I attended as many sessions as I could, with some meetings here and there. I mostly attended Windows Server sessions which I found very interesting. I’m always working with the latest or vNext so the content suited me perfectly. However, I can understand why some folks might have been disappointed by the low amount of vCurrent information. I understand Microsoft talking a lot about vNext (the repetition of contained content might be questioned), because there is a lot to get ready for, and as I said, this is the information I am after when I go to an event because it prepares me for my teaching and writing.

The Wi-Fi was terrible. I know; it’s always bad at these events but this was just shocking. If I was the manufacturer of the WAPs then I’d be begging the organisers not to advertise my brand. Speakers normally have a dedicated network, but from what I could tell, this didn’t help. Many of the demos I saw failed because of remote access issues.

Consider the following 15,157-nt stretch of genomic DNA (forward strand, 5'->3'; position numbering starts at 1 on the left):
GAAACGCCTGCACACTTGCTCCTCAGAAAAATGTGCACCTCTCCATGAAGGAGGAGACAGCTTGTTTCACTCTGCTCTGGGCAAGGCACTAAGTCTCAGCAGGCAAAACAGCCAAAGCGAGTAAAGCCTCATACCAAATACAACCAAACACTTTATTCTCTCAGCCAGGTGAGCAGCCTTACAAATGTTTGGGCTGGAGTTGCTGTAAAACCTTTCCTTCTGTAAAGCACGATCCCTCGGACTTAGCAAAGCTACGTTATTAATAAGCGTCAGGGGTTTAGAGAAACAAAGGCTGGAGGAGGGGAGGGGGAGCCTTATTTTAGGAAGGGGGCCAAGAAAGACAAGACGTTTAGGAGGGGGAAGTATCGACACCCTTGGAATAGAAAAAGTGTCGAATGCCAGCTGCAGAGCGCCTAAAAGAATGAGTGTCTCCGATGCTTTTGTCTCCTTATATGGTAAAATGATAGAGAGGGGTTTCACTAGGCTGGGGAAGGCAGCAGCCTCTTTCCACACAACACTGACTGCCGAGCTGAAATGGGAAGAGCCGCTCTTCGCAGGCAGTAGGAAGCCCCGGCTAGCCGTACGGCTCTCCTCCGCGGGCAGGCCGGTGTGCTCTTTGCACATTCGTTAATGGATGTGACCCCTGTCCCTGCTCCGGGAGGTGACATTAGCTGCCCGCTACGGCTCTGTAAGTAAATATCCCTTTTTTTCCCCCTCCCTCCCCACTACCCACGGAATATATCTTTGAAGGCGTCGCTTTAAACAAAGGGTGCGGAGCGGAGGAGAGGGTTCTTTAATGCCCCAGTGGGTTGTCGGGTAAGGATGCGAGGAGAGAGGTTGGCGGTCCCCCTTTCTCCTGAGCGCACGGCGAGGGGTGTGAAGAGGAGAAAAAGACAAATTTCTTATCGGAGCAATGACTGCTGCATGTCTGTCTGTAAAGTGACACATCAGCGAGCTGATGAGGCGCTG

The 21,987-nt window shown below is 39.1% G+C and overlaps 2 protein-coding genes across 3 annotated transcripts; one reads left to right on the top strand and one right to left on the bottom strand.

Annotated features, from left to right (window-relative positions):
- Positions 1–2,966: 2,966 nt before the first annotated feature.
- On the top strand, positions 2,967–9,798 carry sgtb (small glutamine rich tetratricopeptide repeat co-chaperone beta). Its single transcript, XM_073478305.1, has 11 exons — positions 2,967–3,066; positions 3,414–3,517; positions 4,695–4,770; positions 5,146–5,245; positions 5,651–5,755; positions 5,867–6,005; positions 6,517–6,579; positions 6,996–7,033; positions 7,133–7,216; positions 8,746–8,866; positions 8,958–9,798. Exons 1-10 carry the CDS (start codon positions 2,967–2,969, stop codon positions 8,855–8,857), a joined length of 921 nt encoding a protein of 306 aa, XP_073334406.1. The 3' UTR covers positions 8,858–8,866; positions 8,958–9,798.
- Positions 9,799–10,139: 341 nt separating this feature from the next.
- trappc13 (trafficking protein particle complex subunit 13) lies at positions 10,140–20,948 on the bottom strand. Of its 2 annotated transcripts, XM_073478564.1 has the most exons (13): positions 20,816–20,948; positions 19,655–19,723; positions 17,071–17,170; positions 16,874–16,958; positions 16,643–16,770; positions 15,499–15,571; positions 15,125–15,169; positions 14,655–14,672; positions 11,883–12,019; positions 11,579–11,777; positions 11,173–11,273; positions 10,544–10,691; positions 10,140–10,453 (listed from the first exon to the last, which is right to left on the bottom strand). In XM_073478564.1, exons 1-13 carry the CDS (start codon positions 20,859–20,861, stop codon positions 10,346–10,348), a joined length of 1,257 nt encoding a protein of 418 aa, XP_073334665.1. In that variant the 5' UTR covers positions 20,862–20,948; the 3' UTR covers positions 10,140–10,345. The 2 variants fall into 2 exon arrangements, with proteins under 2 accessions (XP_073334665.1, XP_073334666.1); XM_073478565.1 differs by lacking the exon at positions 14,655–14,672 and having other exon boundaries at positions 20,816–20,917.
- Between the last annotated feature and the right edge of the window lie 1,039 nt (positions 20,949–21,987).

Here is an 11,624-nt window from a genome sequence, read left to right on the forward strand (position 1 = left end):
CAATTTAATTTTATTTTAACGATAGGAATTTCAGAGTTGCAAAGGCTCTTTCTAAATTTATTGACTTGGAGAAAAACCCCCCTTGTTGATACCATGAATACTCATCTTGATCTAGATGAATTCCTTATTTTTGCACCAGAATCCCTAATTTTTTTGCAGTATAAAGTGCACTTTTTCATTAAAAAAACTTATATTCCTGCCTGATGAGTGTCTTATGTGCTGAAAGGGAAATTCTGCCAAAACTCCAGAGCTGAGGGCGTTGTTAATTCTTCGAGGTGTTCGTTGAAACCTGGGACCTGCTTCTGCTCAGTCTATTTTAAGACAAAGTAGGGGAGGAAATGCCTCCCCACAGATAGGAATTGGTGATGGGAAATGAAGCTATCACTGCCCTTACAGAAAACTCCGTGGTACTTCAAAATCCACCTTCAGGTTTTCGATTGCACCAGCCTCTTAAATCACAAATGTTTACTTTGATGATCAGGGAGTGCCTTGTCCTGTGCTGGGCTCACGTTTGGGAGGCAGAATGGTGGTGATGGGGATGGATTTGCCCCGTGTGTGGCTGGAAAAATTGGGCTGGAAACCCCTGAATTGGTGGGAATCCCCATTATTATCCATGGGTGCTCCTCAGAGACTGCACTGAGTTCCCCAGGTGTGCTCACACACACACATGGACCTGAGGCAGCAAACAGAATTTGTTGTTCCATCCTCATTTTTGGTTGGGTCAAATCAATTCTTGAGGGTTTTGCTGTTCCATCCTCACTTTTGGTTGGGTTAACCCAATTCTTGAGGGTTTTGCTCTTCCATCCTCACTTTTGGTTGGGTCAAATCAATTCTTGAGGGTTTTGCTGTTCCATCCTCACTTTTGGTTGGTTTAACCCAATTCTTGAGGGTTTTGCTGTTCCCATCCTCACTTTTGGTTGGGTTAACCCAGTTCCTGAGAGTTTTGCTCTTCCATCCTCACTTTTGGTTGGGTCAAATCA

I spoke twice at the conference. My first session was The Hidden Treasures of Windows Server 2012 R2 Hyper-V. I managed to fill the room, and I was told that there was a queue to get in (very cool!). I was very worried about my 13 demos, all of which were remotely accessed from Dublin. I had bought a USB 3.0 to Ethernet adapter in Best Buy the night before and that appeared to sort out any issues. I really enjoyed this session. I was nervous when I spoke in Barcelona at TechEd Europe 2014, but I was comfortable this time around, and I even threw in a few jokes that weren’t rehearsed – some folks even laughed! Thankfully, the scores and comments have been good (so far) in the feedback.